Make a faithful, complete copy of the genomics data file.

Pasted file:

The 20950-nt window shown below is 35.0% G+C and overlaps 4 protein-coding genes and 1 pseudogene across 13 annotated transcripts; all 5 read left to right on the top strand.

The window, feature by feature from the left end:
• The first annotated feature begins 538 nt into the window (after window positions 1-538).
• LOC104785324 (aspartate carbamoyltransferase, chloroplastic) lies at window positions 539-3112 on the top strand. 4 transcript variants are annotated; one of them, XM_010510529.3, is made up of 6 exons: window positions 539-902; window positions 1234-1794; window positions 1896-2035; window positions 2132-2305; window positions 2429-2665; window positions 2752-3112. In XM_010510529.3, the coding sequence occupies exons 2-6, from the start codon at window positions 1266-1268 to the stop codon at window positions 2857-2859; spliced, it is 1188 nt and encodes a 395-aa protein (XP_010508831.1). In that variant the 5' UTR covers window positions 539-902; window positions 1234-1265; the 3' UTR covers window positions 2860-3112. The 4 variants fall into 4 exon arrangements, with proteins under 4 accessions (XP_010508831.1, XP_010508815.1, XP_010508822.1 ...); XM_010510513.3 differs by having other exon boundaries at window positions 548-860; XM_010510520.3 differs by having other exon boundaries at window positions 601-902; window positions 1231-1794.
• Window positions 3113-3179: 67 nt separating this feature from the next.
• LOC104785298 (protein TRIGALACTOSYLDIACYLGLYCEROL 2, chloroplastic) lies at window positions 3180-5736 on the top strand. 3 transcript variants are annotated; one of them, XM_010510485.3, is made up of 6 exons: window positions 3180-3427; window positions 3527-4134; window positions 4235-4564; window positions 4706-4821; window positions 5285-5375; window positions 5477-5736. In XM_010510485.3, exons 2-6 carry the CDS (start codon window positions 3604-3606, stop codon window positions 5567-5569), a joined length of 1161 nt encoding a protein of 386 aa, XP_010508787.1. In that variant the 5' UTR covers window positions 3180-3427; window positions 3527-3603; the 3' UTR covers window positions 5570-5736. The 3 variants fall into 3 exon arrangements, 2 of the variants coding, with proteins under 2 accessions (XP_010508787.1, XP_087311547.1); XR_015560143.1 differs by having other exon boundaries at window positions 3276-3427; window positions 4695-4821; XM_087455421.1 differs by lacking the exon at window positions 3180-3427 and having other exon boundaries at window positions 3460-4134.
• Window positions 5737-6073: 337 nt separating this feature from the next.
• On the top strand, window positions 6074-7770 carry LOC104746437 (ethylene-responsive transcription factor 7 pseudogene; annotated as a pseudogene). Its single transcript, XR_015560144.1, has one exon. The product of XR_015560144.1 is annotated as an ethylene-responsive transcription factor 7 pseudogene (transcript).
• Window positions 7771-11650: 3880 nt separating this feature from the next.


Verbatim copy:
The 20950-nt window shown below is 35.0% G+C and overlaps 4 protein-coding genes and 1 pseudogene across 13 annotated transcripts; all 5 read left to right on the top strand.

The window, feature by feature from the left end:
• The first annotated feature begins 538 nt into the window (after window positions 1-538).
• LOC104785324 (aspartate carbamoyltransferase, chloroplastic) lies at window positions 539-3112 on the top strand. 4 transcript variants are annotated; one of them, XM_010510529.3, is made up of 6 exons: window positions 539-902; window positions 1234-1794; window positions 1896-2035; window positions 2132-2305; window positions 2429-2665; window positions 2752-3112. In XM_010510529.3, the coding sequence occupies exons 2-6, from the start codon at window positions 1266-1268 to the stop codon at window positions 2857-2859; spliced, it is 1188 nt and encodes a 395-aa protein (XP_010508831.1). In that variant the 5' UTR covers window positions 539-902; window positions 1234-1265; the 3' UTR covers window positions 2860-3112. The 4 variants fall into 4 exon arrangements, with proteins under 4 accessions (XP_010508831.1, XP_010508815.1, XP_010508822.1 ...); XM_010510513.3 differs by having other exon boundaries at window positions 548-860; XM_010510520.3 differs by having other exon boundaries at window positions 601-902; window positions 1231-1794.
• Window positions 3113-3179: 67 nt separating this feature from the next.
• LOC104785298 (protein TRIGALACTOSYLDIACYLGLYCEROL 2, chloroplastic) lies at window positions 3180-5736 on the top strand. 3 transcript variants are annotated; one of them, XM_010510485.3, is made up of 6 exons: window positions 3180-3427; window positions 3527-4134; window positions 4235-4564; window positions 4706-4821; window positions 5285-5375; window positions 5477-5736. In XM_010510485.3, exons 2-6 carry the CDS (start codon window positions 3604-3606, stop codon window positions 5567-5569), a joined length of 1161 nt encoding a protein of 386 aa, XP_010508787.1. In that variant the 5' UTR covers window positions 3180-3427; window positions 3527-3603; the 3' UTR covers window positions 5570-5736. The 3 variants fall into 3 exon arrangements, 2 of the variants coding, with proteins under 2 accessions (XP_010508787.1, XP_087311547.1); XR_015560143.1 differs by having other exon boundaries at window positions 3276-3427; window positions 4695-4821; XM_087455421.1 differs by lacking the exon at window positions 3180-3427 and having other exon boundaries at window positions 3460-4134.
• Window positions 5737-6073: 337 nt separating this feature from the next.
• On the top strand, window positions 6074-7770 carry LOC104746437 (ethylene-responsive transcription factor 7 pseudogene; annotated as a pseudogene). Its single transcript, XR_015560144.1, has one exon. The product of XR_015560144.1 is annotated as an ethylene-responsive transcription factor 7 pseudogene (transcript).
• Window positions 7771-11650: 3880 nt separating this feature from the next.